Linking bans on oil drilling, vaping draws criticism


TALLAHASSEE, Fla. – Florida’s leading oil and gas lobbyist is brushing up on electronic cigarettes and vaping.

David Mica, executive director of the Florida Petroleum Council, called it “surreal” and “bizarre” to watch the Florida Constitution Revision Commission this week overwhelmingly approve a proposed constitutional amendment that would combine a ban on nearshore oil and gas drilling with a ban on vaping and electronic cigarettes in workplaces.

With the commission’s approval, the proposed constitutional amendment will go before voters during the Nov. 6 general election.

“It just doesn’t make sense that they should be linked together,” Mica said. “You should be able to make decisions about your public health and your economic viability separately.”

The proposal, which is expected to appear on the ballot as Amendment 9, was one of eight measures -- covering 20 different issues -- the commission approved on Monday for the November election.

The Legislature had also previously approved three proposals to go before voters, while two other measures --- dealing with future expansions of gambling and restoring voting rights of felons who have served their sentences --- have reached the ballot through petition drives. That makes a total of 13 proposed constitutional amendments voters will decide.

The commission meets every 20 years to review the state Constitution and propose changes.

Six of the commission’s proposals that advanced to the ballot Monday bundle two or three topics, such as the amendment tying together drilling and vaping. Two of the amendments are standalone measures, including one that would ban greyhound racing in the state.

Mica contends mixing the proposed vaping ban with the proposed drilling ban, is part of a “logrolling” effort.

“We’ve become victimized by something that’s maybe more unpopular,” Mica said of polling he’s seen on e-cigarettes. “I don’t think that is what the originators of the Constitution Revision Commission had in mind.”

The proposal seeks to add “vapor generating electronic devices” to a 2002 voter-approved constitutional amendment that banned smoking tobacco in workplaces, including gathering spots such as restaurants.

The drilling portion of the amendment would put in the Constitution a ban on Florida granting leases to drill for oil or natural gas in state-controlled coastal waters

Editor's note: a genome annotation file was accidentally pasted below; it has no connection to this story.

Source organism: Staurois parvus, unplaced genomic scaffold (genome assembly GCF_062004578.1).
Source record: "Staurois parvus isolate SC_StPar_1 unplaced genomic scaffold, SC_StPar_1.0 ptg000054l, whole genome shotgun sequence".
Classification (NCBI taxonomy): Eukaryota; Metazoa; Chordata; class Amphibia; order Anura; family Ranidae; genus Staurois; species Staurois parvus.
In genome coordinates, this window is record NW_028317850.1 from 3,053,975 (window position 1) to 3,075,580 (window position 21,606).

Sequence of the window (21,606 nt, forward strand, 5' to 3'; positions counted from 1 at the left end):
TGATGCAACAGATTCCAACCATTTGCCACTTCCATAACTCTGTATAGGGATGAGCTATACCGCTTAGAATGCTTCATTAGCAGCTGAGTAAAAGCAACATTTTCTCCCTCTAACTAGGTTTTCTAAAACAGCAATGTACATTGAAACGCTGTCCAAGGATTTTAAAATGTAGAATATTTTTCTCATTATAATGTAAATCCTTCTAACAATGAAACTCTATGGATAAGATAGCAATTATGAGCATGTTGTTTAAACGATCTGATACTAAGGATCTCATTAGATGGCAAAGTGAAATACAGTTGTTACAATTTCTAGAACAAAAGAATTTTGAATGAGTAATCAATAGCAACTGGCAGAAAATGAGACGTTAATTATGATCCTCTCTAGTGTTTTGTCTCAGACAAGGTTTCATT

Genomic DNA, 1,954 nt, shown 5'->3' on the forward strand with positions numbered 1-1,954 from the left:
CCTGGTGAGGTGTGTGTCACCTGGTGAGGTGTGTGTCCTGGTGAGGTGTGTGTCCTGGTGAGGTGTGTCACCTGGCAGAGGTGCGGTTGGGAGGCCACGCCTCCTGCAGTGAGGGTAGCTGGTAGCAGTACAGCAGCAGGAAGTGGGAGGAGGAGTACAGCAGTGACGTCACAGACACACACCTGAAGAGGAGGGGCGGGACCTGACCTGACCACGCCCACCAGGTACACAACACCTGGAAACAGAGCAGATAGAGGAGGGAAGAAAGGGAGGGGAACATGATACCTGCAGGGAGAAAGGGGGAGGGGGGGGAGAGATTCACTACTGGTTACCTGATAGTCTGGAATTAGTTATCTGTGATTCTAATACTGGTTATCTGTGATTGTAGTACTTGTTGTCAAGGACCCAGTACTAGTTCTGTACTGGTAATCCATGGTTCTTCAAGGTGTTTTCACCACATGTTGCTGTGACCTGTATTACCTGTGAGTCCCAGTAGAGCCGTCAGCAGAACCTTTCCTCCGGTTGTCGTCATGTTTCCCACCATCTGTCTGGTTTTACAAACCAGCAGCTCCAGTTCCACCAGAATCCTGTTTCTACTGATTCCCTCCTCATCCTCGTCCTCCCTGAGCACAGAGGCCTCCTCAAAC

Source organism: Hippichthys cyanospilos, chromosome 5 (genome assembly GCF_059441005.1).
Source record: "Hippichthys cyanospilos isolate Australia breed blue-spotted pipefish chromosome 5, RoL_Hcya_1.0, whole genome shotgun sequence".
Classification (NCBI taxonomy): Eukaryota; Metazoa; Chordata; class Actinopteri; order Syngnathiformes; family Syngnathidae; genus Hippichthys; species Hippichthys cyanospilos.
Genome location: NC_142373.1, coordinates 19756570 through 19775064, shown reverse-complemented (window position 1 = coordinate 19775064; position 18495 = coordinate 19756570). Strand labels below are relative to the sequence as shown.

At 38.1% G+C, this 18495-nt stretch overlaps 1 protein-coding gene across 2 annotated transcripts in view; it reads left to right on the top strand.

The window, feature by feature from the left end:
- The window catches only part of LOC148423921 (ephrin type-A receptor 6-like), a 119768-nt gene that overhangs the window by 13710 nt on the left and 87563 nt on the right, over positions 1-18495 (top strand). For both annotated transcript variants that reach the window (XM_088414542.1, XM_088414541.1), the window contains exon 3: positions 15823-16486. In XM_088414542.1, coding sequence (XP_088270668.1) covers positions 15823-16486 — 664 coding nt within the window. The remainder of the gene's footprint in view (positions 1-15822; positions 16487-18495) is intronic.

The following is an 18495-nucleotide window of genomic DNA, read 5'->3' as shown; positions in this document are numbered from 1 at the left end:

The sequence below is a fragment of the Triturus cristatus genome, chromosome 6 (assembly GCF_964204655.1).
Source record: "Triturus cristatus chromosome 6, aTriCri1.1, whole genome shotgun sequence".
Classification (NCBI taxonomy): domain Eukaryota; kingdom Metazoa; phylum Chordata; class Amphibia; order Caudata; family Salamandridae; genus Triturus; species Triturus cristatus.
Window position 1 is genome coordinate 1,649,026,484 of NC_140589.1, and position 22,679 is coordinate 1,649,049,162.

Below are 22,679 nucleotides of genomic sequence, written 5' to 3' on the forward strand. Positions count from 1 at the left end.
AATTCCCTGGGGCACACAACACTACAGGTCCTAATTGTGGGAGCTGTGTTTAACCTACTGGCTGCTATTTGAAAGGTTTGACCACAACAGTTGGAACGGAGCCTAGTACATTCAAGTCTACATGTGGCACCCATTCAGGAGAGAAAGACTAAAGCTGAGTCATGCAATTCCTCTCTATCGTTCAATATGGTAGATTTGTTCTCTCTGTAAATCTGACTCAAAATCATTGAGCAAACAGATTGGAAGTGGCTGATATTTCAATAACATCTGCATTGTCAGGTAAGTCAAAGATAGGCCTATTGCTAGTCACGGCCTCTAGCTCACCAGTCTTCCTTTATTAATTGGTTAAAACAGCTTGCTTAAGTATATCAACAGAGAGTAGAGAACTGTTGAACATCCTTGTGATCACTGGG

The drilling measure comes as Florida officials, including Gov. Rick Scott, have opposed plans by President Donald Trump’s administration to allow oil and gas drilling in federal waters beyond the nation’s outer continental shelf --- a jurisdictional term describing submerged lands 10.36 statutory miles off Florida's West Coast and three nautical miles off the East Coast.

The proposed amendment on drilling and vaping passed the commission Monday with little discussion.

Commissioner Brecht Heuchan, chairman of the commission’s Style and Drafting Committee, said the drilling and vaping issues were linked because the sponsors of the different proposals worked together with a moniker of “clean air, clean water.”

State law already includes a prohibition on offshore oil and gas drilling. But putting a ban in the Constitution would make it more permanent and harder to change in the future.

“We’ll stand on our merits of Floridians being interested in American energy production, creating more energy and more jobs, with the knowledge that the Legislature has already acted on this for the foreseeable future, and why wouldn’t that be enough?” Mica said. “We just think it’s a bad idea to do that (put it in the Constitution), and we think Floridians will agree.”

Commission Chairman Carlos Beruff, one of 14 appointees of Gov. Rick Scott to the 37-member panel, said he was pleased with the outcome of the commission’s work, including the proposed drilling ban.

“After months of in-depth research and debate, the CRC has narrowed down thousands of comments and ideas into eight final revisions for voter consideration,” Beruff said in a prepared statement this week.” From protecting our state and territorial waters from oil drilling to strengthening our ethics laws, I commend my fellow commissioners for their hard work and leadership representing the people of Florida.”

It remains unclear whether voters will support the commission’s work.

The 1978 Constitution Revision Commission failed to get any of its seven measures approved.

Twenty years later, commissioners took lessons from the 1978 group and were able to get voters to approve eight of nine proposals, including the creation of the Fish and Wildlife Conservation Commission and revamping the state Cabinet.

It has become harder, however, to pass constitutional amendments since the 1998 measures were on the ballot. Due to a subsequent change, constitutional amendments now require support from 60 percent of voters -- rather than majorities -- to pass.